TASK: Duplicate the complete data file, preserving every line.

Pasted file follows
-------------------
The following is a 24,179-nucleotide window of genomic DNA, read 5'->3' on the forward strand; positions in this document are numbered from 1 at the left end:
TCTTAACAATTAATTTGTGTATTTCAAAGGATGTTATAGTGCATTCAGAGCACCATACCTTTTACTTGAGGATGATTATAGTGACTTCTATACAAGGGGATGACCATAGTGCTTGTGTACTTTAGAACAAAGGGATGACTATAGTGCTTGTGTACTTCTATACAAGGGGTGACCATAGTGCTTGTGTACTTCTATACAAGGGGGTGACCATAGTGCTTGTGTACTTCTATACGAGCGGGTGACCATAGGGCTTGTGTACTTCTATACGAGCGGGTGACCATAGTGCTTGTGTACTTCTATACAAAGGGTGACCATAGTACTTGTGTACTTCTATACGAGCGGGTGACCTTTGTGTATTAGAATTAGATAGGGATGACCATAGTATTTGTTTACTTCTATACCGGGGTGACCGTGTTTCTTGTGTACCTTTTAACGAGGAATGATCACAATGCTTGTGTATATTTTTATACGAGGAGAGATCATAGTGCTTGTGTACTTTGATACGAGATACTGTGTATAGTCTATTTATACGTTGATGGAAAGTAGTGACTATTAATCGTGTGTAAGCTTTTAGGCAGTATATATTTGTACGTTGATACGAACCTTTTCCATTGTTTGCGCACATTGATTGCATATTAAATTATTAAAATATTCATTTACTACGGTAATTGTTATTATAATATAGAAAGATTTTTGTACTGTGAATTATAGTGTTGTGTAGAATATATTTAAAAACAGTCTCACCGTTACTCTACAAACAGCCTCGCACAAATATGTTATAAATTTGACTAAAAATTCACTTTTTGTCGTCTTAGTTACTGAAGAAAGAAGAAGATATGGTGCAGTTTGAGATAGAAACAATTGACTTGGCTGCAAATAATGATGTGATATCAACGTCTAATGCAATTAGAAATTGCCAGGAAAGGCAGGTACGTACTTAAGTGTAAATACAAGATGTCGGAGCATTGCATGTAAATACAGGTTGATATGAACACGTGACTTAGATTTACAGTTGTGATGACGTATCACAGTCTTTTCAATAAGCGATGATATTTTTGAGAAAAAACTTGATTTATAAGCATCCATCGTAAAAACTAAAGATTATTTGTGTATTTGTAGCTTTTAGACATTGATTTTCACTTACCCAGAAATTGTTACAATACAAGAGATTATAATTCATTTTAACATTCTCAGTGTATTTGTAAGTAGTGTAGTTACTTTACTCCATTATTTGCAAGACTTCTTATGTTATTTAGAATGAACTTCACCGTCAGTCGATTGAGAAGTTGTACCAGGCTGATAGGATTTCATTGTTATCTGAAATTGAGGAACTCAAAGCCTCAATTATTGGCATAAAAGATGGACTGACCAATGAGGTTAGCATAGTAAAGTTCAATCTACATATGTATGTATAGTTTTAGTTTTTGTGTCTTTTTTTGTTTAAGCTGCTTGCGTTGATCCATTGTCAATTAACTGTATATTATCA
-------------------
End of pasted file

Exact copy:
The following is a 24,179-nucleotide window of genomic DNA, read 5'->3' on the forward strand; positions in this document are numbered from 1 at the left end:
TCTTAACAATTAATTTGTGTATTTCAAAGGATGTTATAGTGCATTCAGAGCACCATACCTTTTACTTGAGGATGATTATAGTGACTTCTATACAAGGGGATGACCATAGTGCTTGTGTACTTTAGAACAAAGGGATGACTATAGTGCTTGTGTACTTCTATACAAGGGGTGACCATAGTGCTTGTGTACTTCTATACAAGGGGGTGACCATAGTGCTTGTGTACTTCTATACGAGCGGGTGACCATAGGGCTTGTGTACTTCTATACGAGCGGGTGACCATAGTGCTTGTGTACTTCTATACAAAGGGTGACCATAGTACTTGTGTACTTCTATACGAGCGGGTGACCTTTGTGTATTAGAATTAGATAGGGATGACCATAGTATTTGTTTACTTCTATACCGGGGTGACCGTGTTTCTTGTGTACCTTTTAACGAGGAATGATCACAATGCTTGTGTATATTTTTATACGAGGAGAGATCATAGTGCTTGTGTACTTTGATACGAGATACTGTGTATAGTCTATTTATACGTTGATGGAAAGTAGTGACTATTAATCGTGTGTAAGCTTTTAGGCAGTATATATTTGTACGTTGATACGAACCTTTTCCATTGTTTGCGCACATTGATTGCATATTAAATTATTAAAATATTCATTTACTACGGTAATTGTTATTATAATATAGAAAGATTTTTGTACTGTGAATTATAGTGTTGTGTAGAATATATTTAAAAACAGTCTCACCGTTACTCTACAAACAGCCTCGCACAAATATGTTATAAATTTGACTAAAAATTCACTTTTTGTCGTCTTAGTTACTGAAGAAAGAAGAAGATATGGTGCAGTTTGAGATAGAAACAATTGACTTGGCTGCAAATAATGATGTGATATCAACGTCTAATGCAATTAGAAATTGCCAGGAAAGGCAGGTACGTACTTAAGTGTAAATACAAGATGTCGGAGCATTGCATGTAAATACAGGTTGATATGAACACGTGACTTAGATTTACAGTTGTGATGACGTATCACAGTCTTTTCAATAAGCGATGATATTTTTGAGAAAAAACTTGATTTATAAGCATCCATCGTAAAAACTAAAGATTATTTGTGTATTTGTAGCTTTTAGACATTGATTTTCACTTACCCAGAAATTGTTACAATACAAGAGATTATAATTCATTTTAACATTCTCAGTGTATTTGTAAGTAGTGTAGTTACTTTACTCCATTATTTGCAAGACTTCTTATGTTATTTAGAATGAACTTCACCGTCAGTCGATTGAGAAGTTGTACCAGGCTGATAGGATTTCATTGTTATCTGAAATTGAGGAACTCAAAGCCTCAATTATTGGCATAAAAGATGGACTGACCAATGAGGTTAGCATAGTAAAGTTCAATCTACATATGTATGTATAGTTTTAGTTTTTGTGTCTTTTTTTGTTTAAGCTGCTTGCGTTGATCCATTGTCAATTAACTGTATATTATCA